By CASEY JUNKINS
NATRIUM, W.Va. - Once the $500 million Dominion Resources natural gas processing plant opens, the facility will feature a connection to the CSX Corp. railroad line running along the Ohio River.
The giant plant had been scheduled to open by the end of the year, but Dominion officials said in late December the facility will not open until early 2013. The facility is now also going to be part of the $1.5 billion partnership between Dominion and Caiman Energy, to be known as Blue Racer Midstream. Dominion will still operate the facility upon its completion.
"We have brisk construction activity on site with 825 workers - 296 of them local - working toward our in-service date," said Dominion spokesman Charles Penn.
Throughout the plant's construction along the Ohio River and W.Va. 2 in Marshall County, members of the Affiliated Construction Trades Foundation have been at odds with Dominion - as well as the company building the plant on Dominion's behalf, Chicago Bridge & Iron - for not hiring more local workers to build the facility.
However, Penn emphasizes that CB & I has hired about one-third of its work force from the local area. Total on-site worker numbers have fluctuated from as low as 84 to as high as 903 over the past year.
Driving along W.Va. 2 this week, one could see the construction workers building the railroad lines that will connect the Dominion plant to the CSX line, which is part of the historic Baltimore & Ohio Railroad.
"Cars would be pulled onto the siding (rail) and be loaded, then taken away when full," Penn stated of the rail connection.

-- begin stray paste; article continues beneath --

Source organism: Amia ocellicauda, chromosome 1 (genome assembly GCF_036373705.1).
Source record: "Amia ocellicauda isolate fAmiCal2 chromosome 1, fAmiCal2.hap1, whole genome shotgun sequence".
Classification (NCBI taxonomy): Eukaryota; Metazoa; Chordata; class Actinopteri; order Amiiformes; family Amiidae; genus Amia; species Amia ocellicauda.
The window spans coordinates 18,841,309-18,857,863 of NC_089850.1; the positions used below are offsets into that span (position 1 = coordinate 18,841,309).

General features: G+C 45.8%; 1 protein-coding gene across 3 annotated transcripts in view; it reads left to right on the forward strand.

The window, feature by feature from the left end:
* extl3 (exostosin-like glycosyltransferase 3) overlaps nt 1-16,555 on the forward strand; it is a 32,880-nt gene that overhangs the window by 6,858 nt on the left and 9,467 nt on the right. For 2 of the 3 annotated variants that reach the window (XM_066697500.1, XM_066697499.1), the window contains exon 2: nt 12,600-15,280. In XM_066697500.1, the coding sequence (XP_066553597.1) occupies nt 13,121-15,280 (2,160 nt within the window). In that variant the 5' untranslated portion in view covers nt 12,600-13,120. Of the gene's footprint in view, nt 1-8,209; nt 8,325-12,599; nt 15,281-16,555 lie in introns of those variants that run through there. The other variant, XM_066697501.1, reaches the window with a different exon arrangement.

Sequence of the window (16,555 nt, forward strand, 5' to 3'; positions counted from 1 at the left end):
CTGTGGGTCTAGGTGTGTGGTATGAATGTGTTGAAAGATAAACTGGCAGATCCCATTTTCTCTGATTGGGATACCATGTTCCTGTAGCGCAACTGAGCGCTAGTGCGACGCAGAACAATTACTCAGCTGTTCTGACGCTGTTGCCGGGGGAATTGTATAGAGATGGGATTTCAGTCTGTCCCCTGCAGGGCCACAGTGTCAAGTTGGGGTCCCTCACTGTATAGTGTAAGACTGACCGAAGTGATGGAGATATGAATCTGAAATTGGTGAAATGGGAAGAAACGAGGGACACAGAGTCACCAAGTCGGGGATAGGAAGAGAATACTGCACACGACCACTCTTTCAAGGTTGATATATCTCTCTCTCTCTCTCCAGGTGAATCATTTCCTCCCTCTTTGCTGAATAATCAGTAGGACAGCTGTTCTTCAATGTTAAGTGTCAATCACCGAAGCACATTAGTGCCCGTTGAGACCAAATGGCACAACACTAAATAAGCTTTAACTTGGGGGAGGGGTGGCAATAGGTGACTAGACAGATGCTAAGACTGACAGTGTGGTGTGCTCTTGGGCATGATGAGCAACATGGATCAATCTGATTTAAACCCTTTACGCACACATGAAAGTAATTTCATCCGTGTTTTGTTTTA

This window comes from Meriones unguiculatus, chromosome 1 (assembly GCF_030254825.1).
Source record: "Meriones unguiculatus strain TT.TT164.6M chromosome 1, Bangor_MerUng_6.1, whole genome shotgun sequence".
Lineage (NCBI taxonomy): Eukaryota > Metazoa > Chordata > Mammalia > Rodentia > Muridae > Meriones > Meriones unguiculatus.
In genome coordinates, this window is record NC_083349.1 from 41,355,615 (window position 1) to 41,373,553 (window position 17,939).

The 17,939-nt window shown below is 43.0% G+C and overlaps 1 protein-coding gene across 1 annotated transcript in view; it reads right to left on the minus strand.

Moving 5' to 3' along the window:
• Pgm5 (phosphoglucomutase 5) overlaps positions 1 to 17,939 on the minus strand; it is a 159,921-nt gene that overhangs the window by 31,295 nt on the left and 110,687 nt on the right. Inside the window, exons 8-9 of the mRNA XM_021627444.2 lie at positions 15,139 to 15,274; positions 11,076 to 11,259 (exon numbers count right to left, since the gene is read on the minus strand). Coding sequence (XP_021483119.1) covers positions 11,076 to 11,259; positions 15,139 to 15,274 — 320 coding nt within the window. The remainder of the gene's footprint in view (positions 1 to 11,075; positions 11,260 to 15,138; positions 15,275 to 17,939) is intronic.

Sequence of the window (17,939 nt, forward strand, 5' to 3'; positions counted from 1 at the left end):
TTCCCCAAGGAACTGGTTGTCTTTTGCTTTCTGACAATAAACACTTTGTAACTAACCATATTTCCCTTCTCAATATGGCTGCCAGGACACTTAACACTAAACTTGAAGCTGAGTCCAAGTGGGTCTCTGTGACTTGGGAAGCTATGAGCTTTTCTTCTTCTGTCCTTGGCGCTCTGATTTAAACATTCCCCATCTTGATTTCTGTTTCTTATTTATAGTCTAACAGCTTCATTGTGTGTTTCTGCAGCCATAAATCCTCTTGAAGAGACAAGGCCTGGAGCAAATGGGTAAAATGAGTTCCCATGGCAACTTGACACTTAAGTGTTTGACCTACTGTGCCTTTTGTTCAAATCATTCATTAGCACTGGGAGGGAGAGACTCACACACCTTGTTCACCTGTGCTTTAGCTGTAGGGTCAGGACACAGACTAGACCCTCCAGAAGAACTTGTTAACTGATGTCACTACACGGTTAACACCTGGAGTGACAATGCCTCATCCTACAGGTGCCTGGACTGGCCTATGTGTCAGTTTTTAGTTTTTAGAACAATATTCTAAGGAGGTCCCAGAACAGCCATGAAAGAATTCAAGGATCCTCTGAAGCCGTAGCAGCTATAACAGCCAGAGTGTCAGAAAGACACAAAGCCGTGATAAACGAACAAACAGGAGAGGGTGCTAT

Dominion officials plan to be able to process 200 million cubic feet of natural gas per day upon completing the project's first phase, with the capacity expected to double to 400 million cubic feet per day once the plant is completely finished.
Once the wet Marcellus and Utica shale gas travels to the Dominion plant via the company's pipeline network, the ethane, butane, propane and other natural gas liquids will be separated from the "dry" methane gas so that all the products can be individually marketed.
A company such as Chesapeake Energy - which has agreed to supply the Dominion plant with its gas stream - is known in the industry as a "producer" because it sells the gas that it pumps out of the ground. Because the wet gas requires processing before it can go to market, Chesapeake and other producers send their gas to companies such as Dominion, Williams Partners or MarkWest Energy for processing. The separated gas products are then ready for use, with the ethane possibly going to a cracker plant somewhere in North America.
Once separated from the gas stream, the propane and butane will be kept in tanks on the Dominion site to be marketed. However, this cannot be done with ethane because of the product's volatility, so Dominion is looking to ship the ethane to a user.
Royal Dutch Shell is still planning to build a multibillion-dollar cracker in the Monaca, Pa. area, a project that officials from both Ohio and West Virginia worked to attract. Aither Chemicals is looking to build a smaller scale cracker in the Charleston area.
Earlier this year, Chesapeake officials said that company gains as much as $38,800 per day from wet wells that contain ethane and other liquids, compared to $13,000 per day from a well that contains only methane. Consequently, Chesapeake and other companies have been focusing more on the wet gas areas of Ohio, Marshall and Brooke counties in West Virginia, as well as counties in eastern Ohio.
Dominion plans to employ 40-45 full-time, permanent workers for jobs at the plant itself upon completion. Penn said these jobs will pay from $20-$30 per hour. He said those looking for a career working at a natural gas plant will need different skills depending upon their specific positions. Some workers will need electrical experience in an industrial setting, while others will need experience in process operation control that they may have from working in gas, paper, water or chemical plants. There will also be positions for rail and tanker truck loading.